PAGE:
I love writing blog posts for EOI. I get to write about topics that I’m passionate about and share perspectives on a whole range of social justice and equity issues. But this one about Paid Family & Medical Leave is personal. Let me explain why.
After a very long fight with cancer, my Uncle John passed away peacefully a few weeks ago. This is hitting me hard. In addition to being a special elder in my life, my Uncle John was my champion. He cared for me as a baby and encouraged me to go to college. He even took me to my first LGBTQ march when I was 16. In short, he was like a second parent.
So when his cancer progressed this past year, I did not want to miss the chance to be there for him. I also wanted to support my aunt, who was doing the impossible job of managing all of his care. At first, I started helping out while balancing a busy time at work. I would leave my office to go to the hospital and visit in the evenings, but it was getting harder to balance my fast-paced job with wanting to be there for my family.
Why I Chose Paid Family & Medical Leave
As my uncle got sicker and needed constant care and support, I decided to apply for our state’s Paid Family & Medical Leave program. This program provides up to 12 weeks of paid leave to all workers who have worked 820 hours in the previous year. Workers can use the time to care for a seriously ill family member, recover from an injury, or take care of a new baby.
I knew I wanted to help my uncle in his last months and to spend more time with him as he died. I also knew that, thankfully, because of the new improvements to our state’s Paid Family & Medical Leave law, I would be able to do just that.
But just a few years ago, this would not have been possible. When EOI worked with our community and legislative partners to pass the Paid Family & Medical Leave law in 2017, it was an enormous step forward; however, it was limited in terms of who you could care for. You could receive paid leave to care for an ill or dying family member – but only if they were your immediate family, like a parent, grandparent, child, sibling, or spouse. The original law didn’t include uncles, aunts, or chosen family. Under the original law, I would not have been able to take time off to be with my uncle.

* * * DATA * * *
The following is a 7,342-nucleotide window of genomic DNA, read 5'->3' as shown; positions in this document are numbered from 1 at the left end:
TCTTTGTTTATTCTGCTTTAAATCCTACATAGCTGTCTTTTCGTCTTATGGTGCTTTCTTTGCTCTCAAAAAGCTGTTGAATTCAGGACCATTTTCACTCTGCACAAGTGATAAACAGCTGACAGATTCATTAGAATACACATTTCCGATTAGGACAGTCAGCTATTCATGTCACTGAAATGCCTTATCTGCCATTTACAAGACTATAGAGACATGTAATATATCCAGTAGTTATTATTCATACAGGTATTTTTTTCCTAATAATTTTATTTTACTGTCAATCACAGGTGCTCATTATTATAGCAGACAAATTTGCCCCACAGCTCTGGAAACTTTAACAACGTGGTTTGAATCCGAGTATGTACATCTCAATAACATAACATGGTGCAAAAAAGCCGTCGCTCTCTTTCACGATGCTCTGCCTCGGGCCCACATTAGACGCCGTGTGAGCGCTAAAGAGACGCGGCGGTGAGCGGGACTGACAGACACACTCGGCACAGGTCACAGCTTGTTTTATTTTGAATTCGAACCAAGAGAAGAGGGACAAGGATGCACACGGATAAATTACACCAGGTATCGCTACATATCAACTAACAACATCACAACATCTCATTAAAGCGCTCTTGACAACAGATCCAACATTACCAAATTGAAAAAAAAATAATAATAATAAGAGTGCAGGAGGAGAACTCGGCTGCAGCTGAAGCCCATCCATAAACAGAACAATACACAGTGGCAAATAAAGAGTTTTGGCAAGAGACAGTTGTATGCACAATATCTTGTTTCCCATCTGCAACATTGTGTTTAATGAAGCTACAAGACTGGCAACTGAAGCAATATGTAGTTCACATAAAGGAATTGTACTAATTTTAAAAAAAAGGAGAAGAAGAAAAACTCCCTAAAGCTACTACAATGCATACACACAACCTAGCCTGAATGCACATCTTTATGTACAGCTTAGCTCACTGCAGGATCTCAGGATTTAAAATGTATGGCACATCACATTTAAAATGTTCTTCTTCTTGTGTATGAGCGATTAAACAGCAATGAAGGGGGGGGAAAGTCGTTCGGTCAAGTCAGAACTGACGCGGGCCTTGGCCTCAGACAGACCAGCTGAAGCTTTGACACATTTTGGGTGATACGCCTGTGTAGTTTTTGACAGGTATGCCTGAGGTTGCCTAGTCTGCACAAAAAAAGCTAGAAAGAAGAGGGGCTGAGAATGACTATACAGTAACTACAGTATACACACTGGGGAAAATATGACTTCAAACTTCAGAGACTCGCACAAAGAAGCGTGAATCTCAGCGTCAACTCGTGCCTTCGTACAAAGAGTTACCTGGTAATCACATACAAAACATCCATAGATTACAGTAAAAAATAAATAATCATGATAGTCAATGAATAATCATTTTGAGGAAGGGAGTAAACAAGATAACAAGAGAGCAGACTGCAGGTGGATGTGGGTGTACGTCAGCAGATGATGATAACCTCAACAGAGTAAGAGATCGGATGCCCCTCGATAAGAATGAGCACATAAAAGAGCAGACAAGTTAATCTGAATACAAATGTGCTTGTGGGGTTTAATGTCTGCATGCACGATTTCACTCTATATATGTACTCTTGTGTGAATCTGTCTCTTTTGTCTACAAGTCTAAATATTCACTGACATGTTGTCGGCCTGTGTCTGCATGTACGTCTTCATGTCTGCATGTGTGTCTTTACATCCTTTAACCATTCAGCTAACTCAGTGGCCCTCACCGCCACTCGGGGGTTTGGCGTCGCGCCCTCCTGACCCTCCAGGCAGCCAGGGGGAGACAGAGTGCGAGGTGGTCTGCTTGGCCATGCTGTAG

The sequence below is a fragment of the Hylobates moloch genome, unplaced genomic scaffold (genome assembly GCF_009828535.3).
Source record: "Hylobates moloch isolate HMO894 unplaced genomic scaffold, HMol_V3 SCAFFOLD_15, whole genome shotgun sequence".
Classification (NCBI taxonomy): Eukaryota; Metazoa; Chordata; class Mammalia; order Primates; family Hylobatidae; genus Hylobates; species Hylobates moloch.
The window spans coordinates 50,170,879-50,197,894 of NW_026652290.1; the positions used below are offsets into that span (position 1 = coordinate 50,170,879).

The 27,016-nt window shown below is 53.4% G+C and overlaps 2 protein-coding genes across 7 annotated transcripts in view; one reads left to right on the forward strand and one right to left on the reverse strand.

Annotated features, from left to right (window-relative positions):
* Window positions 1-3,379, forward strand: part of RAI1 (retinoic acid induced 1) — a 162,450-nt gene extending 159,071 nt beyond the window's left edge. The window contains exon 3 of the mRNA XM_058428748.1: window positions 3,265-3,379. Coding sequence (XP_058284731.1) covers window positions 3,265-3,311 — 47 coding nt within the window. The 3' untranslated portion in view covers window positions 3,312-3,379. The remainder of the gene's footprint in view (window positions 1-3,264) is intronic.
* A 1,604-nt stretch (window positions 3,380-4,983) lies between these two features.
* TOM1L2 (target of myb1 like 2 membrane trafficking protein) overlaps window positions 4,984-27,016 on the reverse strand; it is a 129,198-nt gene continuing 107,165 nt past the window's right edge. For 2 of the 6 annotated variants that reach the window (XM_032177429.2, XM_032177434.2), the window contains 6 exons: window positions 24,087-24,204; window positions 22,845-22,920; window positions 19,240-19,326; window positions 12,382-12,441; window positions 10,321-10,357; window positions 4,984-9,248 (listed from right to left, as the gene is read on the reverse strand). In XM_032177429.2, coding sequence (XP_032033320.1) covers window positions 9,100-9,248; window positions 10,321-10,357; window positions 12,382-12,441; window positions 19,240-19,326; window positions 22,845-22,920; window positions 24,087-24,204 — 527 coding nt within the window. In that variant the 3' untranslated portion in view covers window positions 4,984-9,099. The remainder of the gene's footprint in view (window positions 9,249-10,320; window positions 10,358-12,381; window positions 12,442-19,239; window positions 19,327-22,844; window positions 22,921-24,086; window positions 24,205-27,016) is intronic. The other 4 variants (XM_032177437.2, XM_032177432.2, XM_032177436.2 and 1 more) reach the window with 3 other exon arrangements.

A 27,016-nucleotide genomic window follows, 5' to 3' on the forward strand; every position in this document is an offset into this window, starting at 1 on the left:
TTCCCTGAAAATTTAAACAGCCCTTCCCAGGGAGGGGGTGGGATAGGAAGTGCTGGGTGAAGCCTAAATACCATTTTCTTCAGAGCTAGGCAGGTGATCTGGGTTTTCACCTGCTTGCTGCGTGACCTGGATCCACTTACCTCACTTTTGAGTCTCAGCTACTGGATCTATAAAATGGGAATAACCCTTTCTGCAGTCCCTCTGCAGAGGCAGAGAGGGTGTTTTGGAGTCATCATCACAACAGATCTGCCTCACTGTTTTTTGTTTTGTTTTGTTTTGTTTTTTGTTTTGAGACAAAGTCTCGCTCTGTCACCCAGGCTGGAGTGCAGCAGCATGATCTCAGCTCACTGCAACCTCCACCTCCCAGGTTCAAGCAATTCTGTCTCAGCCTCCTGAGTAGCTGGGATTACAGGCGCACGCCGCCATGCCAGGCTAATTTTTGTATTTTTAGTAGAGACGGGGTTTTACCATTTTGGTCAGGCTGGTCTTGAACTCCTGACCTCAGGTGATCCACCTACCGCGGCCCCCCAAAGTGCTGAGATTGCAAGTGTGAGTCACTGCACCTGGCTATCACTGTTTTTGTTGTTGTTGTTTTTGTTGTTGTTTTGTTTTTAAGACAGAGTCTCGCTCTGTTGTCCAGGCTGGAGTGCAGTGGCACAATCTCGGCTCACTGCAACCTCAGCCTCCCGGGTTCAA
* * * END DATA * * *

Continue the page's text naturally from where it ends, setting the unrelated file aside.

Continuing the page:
Expanding the Law, Expanding Rights
We know that families look different across different communities. And those of us who work in policy saw the need to broaden access to this important program.
In 2021, EOI and our many partners worked to expand the definition to recognize the diversity of Washington’s families. We understood that the initial definition of family was outdated. It did not reflect the reality of many people’s support systems, which often include extended and chosen family. Expanding the definition of family in PFML recognized the vital role these caregivers play and provides them with the support they need.
Because of this hard-fought change, I was able to spend quality time every week with my uncle during his last months. This gave my aunt a break to rest when she was exhausted and needed time to care for herself. I was able to help my uncle eat, track his medications, get him signed up with hospice, and to just hold his hand when he wanted company. And I was able to be in the room with him when he died.
I will always miss my Uncle John. But I will never regret getting the chance to be with him in his last moments. It’s times like these that I feel the real impact of the work we do at EOI. It’s not just about data and numbers. The policy work we do improves our lives. It has certainly improved mine.
We are fighting now for a similar expansion in the definition of our state’s existing Sick & Safe Leave policy to match PFML so that chosen and extended family can take paid leave to take care of their loved ones. Click here for more information.
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